And in brief: Tom Gleeson and Kitty Flanagan will analyse the past 11 months in The Yearly with Charlie Pickering (ABC, 8.30pm, Wednesday, December 16); Marina Prior and Justine Clarke will be special guests at Carols in the Domain, hosted by David Koch and Samantha Armytage (Seven, 8.30pm, Saturday, December 19); Love Actually is your compulsory Christmas cry (Seven, 8.30pm, Monday, December 21), followed by anEd Sheeran concertand a live showing on 7TWO of the Miss Universe pageant from Las Vegas, where Australia is represented by Monika Radulovic​; Delta Goodrem will be special guest at Nine’s Carols by Candlelight on December 24, hosted by Lisa Wilkinson and David Campbell (Nine, 8.30pm, December 24); Alex Kingston will play the Doctor’s wife River Song in the Doctor Who Christmas Special(ABC, 7.30pm, December 26); Eddie Perfect will host the four-hour New Year’s Eve festivities on ABC on December 31, relegating the embarrassing Lawrence Mooney to a pub quiz. A month of farewells

All things must pass, but must it all happen in the same month? Yes, because the networks have changed their policy with drama series. A decade ago they would interrupt the story when ratings measurement stopped at the end of November and resume with the new ratings period in February. Now they just play them through the silly season until they reach the end of their runs.

This provides an opportunity to check out the conclusions or the cliffhangers of shows we never quite got around to watching during the year, to determine if we should go back and binge on the preceding episodes.

Here’s a preliminary list of soon-to-enders: Fargo (this very violent comedy concludes on SBS, December 16); Josh Thomas’s Please Like Me (ABC, Dec 17); New Tricks (after 13 years, it disappears forever from ABC, December 19); Quantico (the thriller with the world’s most beautiful FBI agent ends its first half-season on Seven, December 20); Aussie Barbecue Heroes (Seven, December 22); Blindspot (Seven, December 27); Castle (Seven, December 30); The Amazing Race (Seven, December 31). The rise of the onliners

As you’ll see across the top of this page today, that mythical beast called The Average Australian spends 90 hours and 42 minutes a month watching TV on one of the boxes in his/her home (of which 7 hours and 45 minutes is recorded material, so she/he can fast-forward through the ads and the boring bits). Seems like a lot – probably more than you watch – but it’s six hours and 16 minutes less than a year ago.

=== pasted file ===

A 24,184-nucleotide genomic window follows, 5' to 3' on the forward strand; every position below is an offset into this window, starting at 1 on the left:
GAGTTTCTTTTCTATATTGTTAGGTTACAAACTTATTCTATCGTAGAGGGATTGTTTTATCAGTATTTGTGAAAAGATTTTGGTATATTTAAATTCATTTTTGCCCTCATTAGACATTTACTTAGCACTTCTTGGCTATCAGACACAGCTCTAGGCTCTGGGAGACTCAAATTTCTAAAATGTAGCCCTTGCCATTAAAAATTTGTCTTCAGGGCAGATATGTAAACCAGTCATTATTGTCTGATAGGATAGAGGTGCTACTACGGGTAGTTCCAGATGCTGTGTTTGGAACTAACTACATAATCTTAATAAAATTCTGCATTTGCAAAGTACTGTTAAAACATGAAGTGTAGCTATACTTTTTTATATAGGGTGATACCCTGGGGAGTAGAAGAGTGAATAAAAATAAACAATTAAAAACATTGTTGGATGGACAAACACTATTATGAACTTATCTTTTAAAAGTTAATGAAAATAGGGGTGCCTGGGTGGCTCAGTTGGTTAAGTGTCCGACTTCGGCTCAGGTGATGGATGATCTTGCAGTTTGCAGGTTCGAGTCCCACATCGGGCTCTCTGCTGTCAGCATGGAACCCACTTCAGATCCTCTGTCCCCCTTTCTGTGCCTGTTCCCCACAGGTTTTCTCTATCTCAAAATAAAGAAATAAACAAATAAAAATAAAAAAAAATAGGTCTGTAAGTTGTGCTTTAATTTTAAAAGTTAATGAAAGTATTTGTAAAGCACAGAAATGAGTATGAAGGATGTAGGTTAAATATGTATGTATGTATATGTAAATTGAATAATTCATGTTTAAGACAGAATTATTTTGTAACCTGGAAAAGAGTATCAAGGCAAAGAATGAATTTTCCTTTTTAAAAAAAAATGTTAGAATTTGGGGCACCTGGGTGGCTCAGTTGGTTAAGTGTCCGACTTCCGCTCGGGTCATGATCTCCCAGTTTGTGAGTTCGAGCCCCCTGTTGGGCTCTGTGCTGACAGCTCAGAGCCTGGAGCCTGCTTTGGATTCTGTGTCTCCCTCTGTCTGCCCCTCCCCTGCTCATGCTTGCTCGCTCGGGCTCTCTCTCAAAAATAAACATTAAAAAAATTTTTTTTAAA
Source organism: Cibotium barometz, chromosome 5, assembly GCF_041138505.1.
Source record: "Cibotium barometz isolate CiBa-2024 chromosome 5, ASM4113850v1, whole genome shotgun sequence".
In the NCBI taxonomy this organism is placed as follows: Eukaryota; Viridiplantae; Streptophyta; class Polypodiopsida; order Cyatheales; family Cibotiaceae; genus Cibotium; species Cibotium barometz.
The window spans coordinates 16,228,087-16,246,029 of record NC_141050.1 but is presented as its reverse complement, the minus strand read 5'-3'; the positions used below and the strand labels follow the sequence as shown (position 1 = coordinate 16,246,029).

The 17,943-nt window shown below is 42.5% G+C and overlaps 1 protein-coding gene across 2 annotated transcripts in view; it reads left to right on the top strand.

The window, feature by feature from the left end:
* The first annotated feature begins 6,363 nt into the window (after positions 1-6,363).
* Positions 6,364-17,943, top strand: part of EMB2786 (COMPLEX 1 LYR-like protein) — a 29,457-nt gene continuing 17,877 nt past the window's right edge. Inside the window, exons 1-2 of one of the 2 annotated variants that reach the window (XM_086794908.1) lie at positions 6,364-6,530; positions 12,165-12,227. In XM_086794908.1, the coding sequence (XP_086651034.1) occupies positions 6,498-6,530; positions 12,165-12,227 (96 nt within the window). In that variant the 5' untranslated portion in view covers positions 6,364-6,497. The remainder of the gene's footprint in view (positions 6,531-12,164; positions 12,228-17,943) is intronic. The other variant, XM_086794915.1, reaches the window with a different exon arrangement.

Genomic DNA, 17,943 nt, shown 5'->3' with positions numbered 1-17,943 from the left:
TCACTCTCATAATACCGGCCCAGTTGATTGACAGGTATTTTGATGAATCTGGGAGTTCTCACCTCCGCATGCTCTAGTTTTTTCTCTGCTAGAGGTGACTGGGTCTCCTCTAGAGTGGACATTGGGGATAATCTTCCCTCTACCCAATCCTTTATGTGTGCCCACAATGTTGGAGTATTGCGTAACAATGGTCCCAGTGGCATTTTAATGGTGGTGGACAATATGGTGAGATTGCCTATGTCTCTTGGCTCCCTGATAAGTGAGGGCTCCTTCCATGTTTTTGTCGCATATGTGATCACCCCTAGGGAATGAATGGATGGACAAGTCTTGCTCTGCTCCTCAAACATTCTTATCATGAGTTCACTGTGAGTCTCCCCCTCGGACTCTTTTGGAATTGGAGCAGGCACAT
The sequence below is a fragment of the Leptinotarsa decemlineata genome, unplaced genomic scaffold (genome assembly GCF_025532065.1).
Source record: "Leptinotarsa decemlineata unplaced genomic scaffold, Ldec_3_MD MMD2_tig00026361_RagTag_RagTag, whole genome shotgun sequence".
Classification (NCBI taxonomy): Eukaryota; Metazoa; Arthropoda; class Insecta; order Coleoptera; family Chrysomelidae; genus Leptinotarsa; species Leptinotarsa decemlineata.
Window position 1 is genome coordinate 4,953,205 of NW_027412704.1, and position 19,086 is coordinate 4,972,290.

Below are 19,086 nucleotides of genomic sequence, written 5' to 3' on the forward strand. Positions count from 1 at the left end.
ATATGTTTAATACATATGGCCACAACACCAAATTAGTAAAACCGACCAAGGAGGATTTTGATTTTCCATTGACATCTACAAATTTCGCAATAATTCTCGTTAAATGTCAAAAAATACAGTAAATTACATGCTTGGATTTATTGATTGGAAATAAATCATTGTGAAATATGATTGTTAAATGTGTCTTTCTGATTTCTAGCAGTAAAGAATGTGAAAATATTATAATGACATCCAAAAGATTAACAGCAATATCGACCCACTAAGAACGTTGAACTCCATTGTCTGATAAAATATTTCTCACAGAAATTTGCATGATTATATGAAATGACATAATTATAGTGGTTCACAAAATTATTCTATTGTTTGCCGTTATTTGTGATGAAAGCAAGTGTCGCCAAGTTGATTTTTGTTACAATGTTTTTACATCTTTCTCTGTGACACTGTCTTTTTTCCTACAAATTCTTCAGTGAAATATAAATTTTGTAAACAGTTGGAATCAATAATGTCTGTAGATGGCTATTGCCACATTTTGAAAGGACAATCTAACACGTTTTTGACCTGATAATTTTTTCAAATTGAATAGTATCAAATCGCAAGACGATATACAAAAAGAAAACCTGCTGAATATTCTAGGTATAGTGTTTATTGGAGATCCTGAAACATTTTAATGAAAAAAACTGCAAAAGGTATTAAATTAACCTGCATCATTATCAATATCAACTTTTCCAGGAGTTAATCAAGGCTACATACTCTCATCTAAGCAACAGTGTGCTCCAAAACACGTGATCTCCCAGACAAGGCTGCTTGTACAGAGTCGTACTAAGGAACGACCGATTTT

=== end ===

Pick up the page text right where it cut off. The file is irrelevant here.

The commercial networks say they’re not too worried, because the missing hours were probably spent watching TV series online via catch-up services (with compulsory ads), but the statistics from OzTAM and Nielsen suggest this may be wishful thinking. Time spent watching video on the internet (which would include catch-ups and streaming services such as Netflix, Stan and Presto) rose by only 18 minutes this year (to 7 hours 48 minutes a month). So that still leaves six hours every month in which Australians who watched the box last year are doing Something Else. This column’s wishful thinking is that they are reading a printed Sunday newspaper.

In a year when viewing was more down than up, the success story was the ABC’s catch-up service, iview, which was the most used free-to-air internet TV site. The ABC averaged more than 2 million visitors a month to the site and its apps. The ABC KIDS iview app has had half a million downloads since it launched in March, and is the No. 1 destination for children’s television-on demand.

What all this means is that some shows that we wrote off as flops were actually hits, and some hits were even bigger than we thought. The benign-zombie series Glitch (which offered what must be a TV first by showing a man being unfaithful to his wife by screwing his dead ex-wife) averaged only 744,000 urban and regional viewers an episode, but racked up 1.2 million program plays on iview, an average of 200,000 plays per episode. It was the most watched non-kids program on iview this year, which explains why the ABC renewed it for a second season.

You probably thought The Weekly with Charlie Pickering was not as funny as Shaun Micallef’s Mad As Hell, which it replaced, but the online groovers clearly disagreed. SMMAH had 1.1 million traditional viewers and 549,000 total plays on iview; TWWCP had a broadcast audience of 942,000 and 834,000 plays.

The bureaucratic comedy Utopia increased its broadcast audience by 26 per cent (to 1.3 million) and totalled 767,000 iview plays. The Killing Season, starring those slapstick jesters Gillard and Rudd, achieved an audience of 1.5 million on ABC and 500,000 plays online. Gruen drew an audience of 1.4 million and a total of 700,000 iview plays.

The Doctor Blake Mysteries had an old-technology audience of 1.6 million and 512,000 total iview plays, while the apparent runner-up, Miss Fisher’s Murder Mysteries pulled 1.4 million box-watchers and 600,000 iview plays.

We know all this because the ABC is open about its catch-up data. We await similar details from the commercial networks.